TORONTO -- A university student in New Brunswick is working to help connect her peers with seniors to combat loneliness amid the COVID-19 pandemic.

Hannah Crouse, a third-year student at Mount Allison University in Sackville, told CTV News Channel that she realized how isolated seniors might feel during COVID-19 after helping deliver food to some nursing homes in her community.

"Every senior that I visited expressed to me how lonely they were, how they really wish that they had somebody to kind of spend time with, as a lot of them hadn't had any visitors since COVID had first begun," Crouse said in an interview on Tuesday.

Crouse explained that she spent some time visiting with the seniors, even taking the time to play card games with some, and saw how doing so instantly lifted their spirits.

While delivering food and helping put the groceries away, Crouse said she noticed a lot of the seniors’ cupboards were on the bare side.

"Unfortunately, more bare than we would ever want our seniors to have so I thought, you know what, this can't go on any longer and I wanted to do something about it," she said.

From that experience, Crouse came up with the idea to start the Community Connects program, which pairs local university students with seniors in Sackville to get together once a week to share a meal.

Pam Van Egmond, senior navigator for the group Nursing Homes Without Walls, has been helping Crouse to match the students and seniors.

"When Hannah had helped us with the food delivery then she expressed her interest in meeting up with the seniors, we called the seniors, particularly those that are living alone and may have lost a loved one, and we found [those] that would love to be able to be matched up with students," Egmond explained on Tuesday in an interview with CTV News Channel.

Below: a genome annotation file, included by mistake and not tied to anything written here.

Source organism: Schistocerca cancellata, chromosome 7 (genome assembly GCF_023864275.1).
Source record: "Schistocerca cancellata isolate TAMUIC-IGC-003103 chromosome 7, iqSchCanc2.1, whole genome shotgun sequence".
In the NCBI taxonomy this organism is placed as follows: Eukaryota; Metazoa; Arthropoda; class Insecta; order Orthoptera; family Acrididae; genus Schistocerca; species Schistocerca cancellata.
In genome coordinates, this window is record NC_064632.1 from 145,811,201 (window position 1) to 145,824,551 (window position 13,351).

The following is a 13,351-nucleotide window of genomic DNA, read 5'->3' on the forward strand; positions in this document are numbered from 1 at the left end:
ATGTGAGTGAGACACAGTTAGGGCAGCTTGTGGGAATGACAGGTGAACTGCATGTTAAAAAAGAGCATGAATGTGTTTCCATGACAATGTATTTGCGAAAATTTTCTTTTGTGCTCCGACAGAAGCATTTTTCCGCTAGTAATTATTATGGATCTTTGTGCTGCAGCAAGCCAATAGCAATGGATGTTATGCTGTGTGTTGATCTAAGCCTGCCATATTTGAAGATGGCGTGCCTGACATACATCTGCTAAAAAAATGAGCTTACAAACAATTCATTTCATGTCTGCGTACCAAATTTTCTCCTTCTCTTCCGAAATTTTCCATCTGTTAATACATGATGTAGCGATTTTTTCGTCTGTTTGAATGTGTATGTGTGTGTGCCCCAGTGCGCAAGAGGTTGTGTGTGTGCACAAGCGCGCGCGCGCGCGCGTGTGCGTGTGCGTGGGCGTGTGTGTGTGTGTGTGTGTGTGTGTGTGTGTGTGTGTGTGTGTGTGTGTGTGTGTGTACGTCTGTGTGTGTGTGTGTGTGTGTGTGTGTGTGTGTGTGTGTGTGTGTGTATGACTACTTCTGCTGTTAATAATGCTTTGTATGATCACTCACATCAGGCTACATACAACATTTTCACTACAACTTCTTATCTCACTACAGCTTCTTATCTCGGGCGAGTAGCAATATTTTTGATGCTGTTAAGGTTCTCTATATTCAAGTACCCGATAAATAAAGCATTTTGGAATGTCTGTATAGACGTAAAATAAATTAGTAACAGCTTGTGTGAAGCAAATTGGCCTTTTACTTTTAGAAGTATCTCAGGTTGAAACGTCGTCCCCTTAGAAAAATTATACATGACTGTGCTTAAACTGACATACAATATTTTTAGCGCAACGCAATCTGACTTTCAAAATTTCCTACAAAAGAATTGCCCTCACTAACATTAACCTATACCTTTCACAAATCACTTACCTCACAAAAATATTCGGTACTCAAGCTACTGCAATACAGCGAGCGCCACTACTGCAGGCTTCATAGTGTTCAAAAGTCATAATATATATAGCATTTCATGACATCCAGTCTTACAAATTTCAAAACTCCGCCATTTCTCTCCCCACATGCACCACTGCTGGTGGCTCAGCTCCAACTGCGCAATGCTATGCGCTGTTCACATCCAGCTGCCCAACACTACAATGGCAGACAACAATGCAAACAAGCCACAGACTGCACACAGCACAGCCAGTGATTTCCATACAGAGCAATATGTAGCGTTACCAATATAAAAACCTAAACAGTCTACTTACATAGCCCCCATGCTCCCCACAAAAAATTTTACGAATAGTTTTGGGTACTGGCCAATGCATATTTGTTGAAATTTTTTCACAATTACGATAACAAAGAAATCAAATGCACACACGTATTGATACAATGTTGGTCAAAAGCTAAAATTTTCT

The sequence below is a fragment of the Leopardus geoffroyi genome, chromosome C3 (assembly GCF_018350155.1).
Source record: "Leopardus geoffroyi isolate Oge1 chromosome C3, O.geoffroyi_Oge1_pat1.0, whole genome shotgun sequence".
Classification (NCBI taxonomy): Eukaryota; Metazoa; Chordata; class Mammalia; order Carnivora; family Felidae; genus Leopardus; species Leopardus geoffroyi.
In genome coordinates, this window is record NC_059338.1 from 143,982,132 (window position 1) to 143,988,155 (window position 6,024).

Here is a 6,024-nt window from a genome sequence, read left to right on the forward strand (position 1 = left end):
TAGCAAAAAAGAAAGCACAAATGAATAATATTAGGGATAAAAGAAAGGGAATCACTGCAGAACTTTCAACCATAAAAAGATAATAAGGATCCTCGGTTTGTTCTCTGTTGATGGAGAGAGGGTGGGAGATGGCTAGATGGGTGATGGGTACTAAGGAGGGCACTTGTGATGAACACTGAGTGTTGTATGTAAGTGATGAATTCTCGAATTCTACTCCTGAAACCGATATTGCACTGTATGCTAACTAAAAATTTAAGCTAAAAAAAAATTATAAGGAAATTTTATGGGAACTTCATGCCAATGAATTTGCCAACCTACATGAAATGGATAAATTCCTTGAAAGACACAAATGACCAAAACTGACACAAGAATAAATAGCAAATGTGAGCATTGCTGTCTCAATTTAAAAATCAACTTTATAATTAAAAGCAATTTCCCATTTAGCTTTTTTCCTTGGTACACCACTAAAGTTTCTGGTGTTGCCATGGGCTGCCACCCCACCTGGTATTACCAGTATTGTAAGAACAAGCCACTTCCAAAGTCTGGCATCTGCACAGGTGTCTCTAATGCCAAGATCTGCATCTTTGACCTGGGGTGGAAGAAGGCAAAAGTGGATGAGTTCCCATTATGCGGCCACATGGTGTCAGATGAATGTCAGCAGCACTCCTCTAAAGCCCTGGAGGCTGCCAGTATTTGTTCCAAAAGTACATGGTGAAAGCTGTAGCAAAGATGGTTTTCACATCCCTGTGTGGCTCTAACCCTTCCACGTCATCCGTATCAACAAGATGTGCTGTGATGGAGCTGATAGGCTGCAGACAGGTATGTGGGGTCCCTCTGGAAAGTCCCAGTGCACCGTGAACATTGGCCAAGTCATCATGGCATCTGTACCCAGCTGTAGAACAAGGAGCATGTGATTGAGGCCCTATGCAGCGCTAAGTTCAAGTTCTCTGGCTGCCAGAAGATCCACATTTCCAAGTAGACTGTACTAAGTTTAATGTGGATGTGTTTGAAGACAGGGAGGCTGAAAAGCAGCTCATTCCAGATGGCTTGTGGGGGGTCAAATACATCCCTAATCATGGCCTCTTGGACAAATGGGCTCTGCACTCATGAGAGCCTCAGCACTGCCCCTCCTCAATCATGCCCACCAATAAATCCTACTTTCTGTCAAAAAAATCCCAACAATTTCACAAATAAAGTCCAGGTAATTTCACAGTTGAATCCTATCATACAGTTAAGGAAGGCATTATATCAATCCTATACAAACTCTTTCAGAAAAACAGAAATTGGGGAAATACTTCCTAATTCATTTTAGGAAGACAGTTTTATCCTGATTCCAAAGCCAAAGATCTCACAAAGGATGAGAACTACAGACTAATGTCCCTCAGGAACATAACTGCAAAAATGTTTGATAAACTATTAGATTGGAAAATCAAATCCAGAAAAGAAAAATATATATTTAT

Crouse put out a call on social media for student volunteers from Mount Allison for the program and says she was overwhelmed with responses.

She said she was hoping to pair up at least 10 different students with 10 seniors, but doubled that goal.

"I remember the next day that I went to sleep and I was so happy we had 10 people, this was fantastic. And then I checked and we had twice as many," Crouse said.

"If I need to visit each one of these 10 seniors I would do so, [but] I was very ecstatic to know that this was equally as important to other individuals as it was myself," she added.

Crouse said there are now approximately 50 students who are looking to get involved in the program.

Since the first meeting between the students and the seniors, Egmond said the friendships between the two groups have grown.

"We had a meet and greet with the seniors, and it was very clear they engaged right away," Egmond said. "It certainly has been a hit of a program for us."

Egmond stressed that the students follow public health guidelines while visiting the seniors including wearing face masks, physical distancing and sanitizing.

While the eight-week program is now over, Crouse has asked for feedback from those involved so she can make adjustments and do the program again soon.

"I would like to use that feedback and then start up another eight-week cycle and hopefully get more of those students involved," Crouse said.

With last winter transitioning into a global health crisis, Egmond said the seniors in Sackville were lonely but Crouse's initiative has helped to shift their mood.

"Certainly the seniors you can tell some of them have been very happy to have the students come in, you can hear it in their voice when we talk to these people," Egmond said.

"They really did enjoy and do enjoy having the students and we do hope it can continue as well."